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A long look back at dad

By Walter Jowers

DECEMBER 28, 1998:  Some years back, when I was stuck between my guitar-player career and my freelance-writer career, I went to see a psychologist. On the first visit, he handed me a test. My job was to answer each question yes or no. I remember three of the questions. One was, "My hands sometimes feel as if they are not part of my body."

I had to think about this one. I suspect that most guitar players would answer yes, because we know that even if we've been playing "Soul Man" for 20 years, there have been a few nights when our hands just couldn't remember that opening lick. But I didn't really want to tell my shrink that I had disembodied hands. I answered "no."

Another question was, "I am a Special Agent of God." I figured this is the one that triggers an immediate call for the butterfly-net squad. I'm sure the Special Agents get special jackets, a load of IV Thorazine, and a van ride straight to electroshock therapy. I answered "no."

Then came the toughest yes-or-no question: "My father was a good man." Up until then, I had been going through the test at about an answer a second. I put down my pencil, shifted around in my chair, and tried to think of all the possible meanings of the word "good." I skipped that question and decided to come back to it. And, y'know, I've come back to it every day since. Around Christmastime, I might just spend all day on it.

It's hard to pin down Jabo Jowers' goodness to a simple yes or no. On the one hand, he was a reckless Friday-night drunk. One of those Friday nights, Jabo ignored a stop sign. The result was the death of his drinking buddy, Frank Baker, while Jabo himself was given up for dead, pushed into a corner of the hospital basement. He rallied, though, and came home in a couple of weeks.

Some years later, on another Friday night, Jabo stopped home, picked up his shotgun, then blasted out all the windows in my brother's house.

Shortly after that, my mother died, and the Jowers house was down to just me and Jabo. Jabo kept drinking, and I didn't like it. So when he went out one Friday night, I told him, "If you come home drunk, I will lock your sorry ass outside." Jabo came home drunk, and he by-God had to sleep on the porch.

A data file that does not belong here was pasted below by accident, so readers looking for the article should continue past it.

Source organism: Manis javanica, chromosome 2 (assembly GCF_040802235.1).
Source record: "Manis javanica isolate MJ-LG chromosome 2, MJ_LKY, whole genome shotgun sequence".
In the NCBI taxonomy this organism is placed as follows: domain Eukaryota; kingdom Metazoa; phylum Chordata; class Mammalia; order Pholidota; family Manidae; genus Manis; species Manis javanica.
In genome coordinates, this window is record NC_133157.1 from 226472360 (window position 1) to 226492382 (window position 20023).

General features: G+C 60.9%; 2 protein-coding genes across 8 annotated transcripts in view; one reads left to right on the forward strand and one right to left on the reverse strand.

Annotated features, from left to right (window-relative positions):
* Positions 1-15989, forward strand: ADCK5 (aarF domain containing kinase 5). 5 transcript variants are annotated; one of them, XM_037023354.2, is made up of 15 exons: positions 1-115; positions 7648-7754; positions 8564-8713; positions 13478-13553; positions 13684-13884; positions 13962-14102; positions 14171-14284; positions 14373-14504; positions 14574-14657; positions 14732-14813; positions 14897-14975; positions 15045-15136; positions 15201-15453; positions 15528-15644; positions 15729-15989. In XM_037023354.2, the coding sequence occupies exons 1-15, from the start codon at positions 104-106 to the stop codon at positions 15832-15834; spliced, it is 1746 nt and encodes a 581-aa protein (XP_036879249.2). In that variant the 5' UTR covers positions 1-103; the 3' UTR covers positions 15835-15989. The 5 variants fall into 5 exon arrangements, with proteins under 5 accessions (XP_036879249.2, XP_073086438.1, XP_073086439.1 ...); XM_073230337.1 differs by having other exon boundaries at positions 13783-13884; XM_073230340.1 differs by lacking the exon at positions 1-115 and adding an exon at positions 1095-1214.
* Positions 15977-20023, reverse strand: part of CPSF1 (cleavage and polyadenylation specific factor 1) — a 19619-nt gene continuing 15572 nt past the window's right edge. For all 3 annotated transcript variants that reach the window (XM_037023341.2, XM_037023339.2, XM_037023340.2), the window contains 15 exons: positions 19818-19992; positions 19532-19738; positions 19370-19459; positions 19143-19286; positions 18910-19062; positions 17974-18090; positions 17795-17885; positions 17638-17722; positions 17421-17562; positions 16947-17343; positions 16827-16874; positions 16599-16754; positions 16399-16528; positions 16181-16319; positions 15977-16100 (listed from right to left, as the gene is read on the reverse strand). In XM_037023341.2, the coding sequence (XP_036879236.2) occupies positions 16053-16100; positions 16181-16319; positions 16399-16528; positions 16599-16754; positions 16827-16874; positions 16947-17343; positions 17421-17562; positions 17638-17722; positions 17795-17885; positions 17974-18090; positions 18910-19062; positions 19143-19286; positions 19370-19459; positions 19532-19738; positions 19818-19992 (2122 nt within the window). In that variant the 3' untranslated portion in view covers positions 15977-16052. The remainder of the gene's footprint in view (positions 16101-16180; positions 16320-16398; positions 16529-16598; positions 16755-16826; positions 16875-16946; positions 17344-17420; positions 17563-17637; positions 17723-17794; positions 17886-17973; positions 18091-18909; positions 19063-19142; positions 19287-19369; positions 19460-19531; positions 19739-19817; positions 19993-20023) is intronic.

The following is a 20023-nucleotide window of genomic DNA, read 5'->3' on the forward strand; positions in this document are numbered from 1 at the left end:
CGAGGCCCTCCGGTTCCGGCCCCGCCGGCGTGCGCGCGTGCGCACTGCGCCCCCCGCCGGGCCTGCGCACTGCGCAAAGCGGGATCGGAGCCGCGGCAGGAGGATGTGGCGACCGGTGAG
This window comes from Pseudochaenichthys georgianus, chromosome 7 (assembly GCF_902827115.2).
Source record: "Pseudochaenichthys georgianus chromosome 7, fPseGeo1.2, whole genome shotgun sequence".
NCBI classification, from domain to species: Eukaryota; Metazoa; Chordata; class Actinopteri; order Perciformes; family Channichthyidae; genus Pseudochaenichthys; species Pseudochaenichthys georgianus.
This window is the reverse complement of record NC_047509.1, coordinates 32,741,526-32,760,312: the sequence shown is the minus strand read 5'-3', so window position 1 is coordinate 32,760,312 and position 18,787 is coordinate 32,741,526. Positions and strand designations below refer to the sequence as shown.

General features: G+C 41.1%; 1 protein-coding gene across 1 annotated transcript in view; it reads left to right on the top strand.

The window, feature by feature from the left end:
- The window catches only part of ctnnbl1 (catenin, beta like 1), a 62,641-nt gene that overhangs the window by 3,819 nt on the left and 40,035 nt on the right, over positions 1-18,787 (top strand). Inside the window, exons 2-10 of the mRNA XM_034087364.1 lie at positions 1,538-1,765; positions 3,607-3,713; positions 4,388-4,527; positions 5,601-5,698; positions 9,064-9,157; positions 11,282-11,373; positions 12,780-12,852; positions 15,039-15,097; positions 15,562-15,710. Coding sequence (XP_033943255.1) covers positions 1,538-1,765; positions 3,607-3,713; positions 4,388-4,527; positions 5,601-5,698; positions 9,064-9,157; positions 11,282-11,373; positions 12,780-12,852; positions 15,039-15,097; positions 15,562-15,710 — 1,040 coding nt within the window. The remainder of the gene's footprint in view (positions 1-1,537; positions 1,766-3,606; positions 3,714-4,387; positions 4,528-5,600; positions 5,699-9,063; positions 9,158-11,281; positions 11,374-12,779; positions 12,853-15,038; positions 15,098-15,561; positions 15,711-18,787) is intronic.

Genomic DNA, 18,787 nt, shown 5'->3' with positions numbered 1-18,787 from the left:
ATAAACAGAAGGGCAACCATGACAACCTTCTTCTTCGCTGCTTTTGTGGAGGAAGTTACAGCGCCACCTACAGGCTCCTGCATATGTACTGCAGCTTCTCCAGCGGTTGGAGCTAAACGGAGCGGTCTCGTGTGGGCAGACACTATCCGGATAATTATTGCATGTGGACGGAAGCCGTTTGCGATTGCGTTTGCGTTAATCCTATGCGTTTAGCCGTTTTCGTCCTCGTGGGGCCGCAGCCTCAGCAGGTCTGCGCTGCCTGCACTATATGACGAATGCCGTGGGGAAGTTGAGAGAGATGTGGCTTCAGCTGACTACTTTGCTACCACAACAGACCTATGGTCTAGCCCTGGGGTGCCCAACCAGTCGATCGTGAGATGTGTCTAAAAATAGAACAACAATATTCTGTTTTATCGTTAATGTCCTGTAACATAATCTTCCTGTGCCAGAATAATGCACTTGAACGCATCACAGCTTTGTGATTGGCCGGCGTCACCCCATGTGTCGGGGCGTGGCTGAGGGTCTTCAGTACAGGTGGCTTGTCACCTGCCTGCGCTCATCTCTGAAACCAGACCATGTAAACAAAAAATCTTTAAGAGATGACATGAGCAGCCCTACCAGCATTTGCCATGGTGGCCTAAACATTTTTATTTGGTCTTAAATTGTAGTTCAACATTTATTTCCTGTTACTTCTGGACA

So Jabo's a bad guy, right? But what if we give him credit for turning me into a completely responsible, drunk-defying man at age 13? Seeing as how Jabo was destined to drop dead himself four years later, it was a good thing that he put me on the fast track to adulthood.

And how about this: Jabo always treated me much better than he treated himself. For Christmas 1966, he bought me my first guitarnot some lame Kay, but a fully useful Gibson ES-330TDC, which I would soon need to make a living.

How about the day Jabo rode into our driveway astride a new Harley and handed me the keys? He did that because he liked to ride, and he thought it would be fun if we rode together. It was.

How about Jabo making sure I had every tool, every book, and every possible opportunity to learn new things? How about him emptying my toy box every November and giving my previous year's Christmas toys to needier kids?

How about him giving up drinking after I locked him out of the house?

So Jabo's a good guy, right?

Well, there was the matter of him building bootleg liquor stills, which got us a visit from the FBI. During that visit, Jabo lied big-time, telling the agents he'd never heard of the bootleggers who were at our house two or three times a week. Jabo also coached me to say I was at school or band rehearsals all day, so I knew nothing about the stills that I had helped him build.

And then there was Jabo's side business of soldering new vehicle identification numbers into the frames of stolen cars, which led to another side business: fitting new serial numbers into the hulls of stolen boats.

No doubt, Jabo was a fine craftsman, an artful liar, and up until his surprise heart attack he was quite a survivor. He was the absolute best at what he did. Considering that Jabo's own father was a gutter-wallowing drunk, and that Jabo had to drop out of school at age 10, I'd have to say he was a successful man.

I give Jabo much credit for never hiding his shady activities from me. That helped me make up my own mind about how I wanted to live. Change Jabo, and everything downstream of Jabo changes. Take away that red Gibson guitar, and I never meet wife Brenda. That means no daughter Jess.

Lately, I've been thinking that I ought to mark Jabo's goodness or badness not on how he lived, but on what's happened because of him. For example, just to the left of my office chair, there's a drawing that Jess made when she was in kindergarten. Her assignment was to draw a picture of someone she admired greatly. She drew a picture of me. I'm proud and flattered that Jess admires me, but whatever admirable qualities I have, I got a lot of them because of Jabo.

In case you were wondering: On the shrink test, I answered "no." I said Jabo was not a good man. I need to find that shrink and ask him if I can change just that one answer.

Visit Walter's Web site at http://www.nashscene.com>, or e-mail him at walter.jowers@nashville.com.

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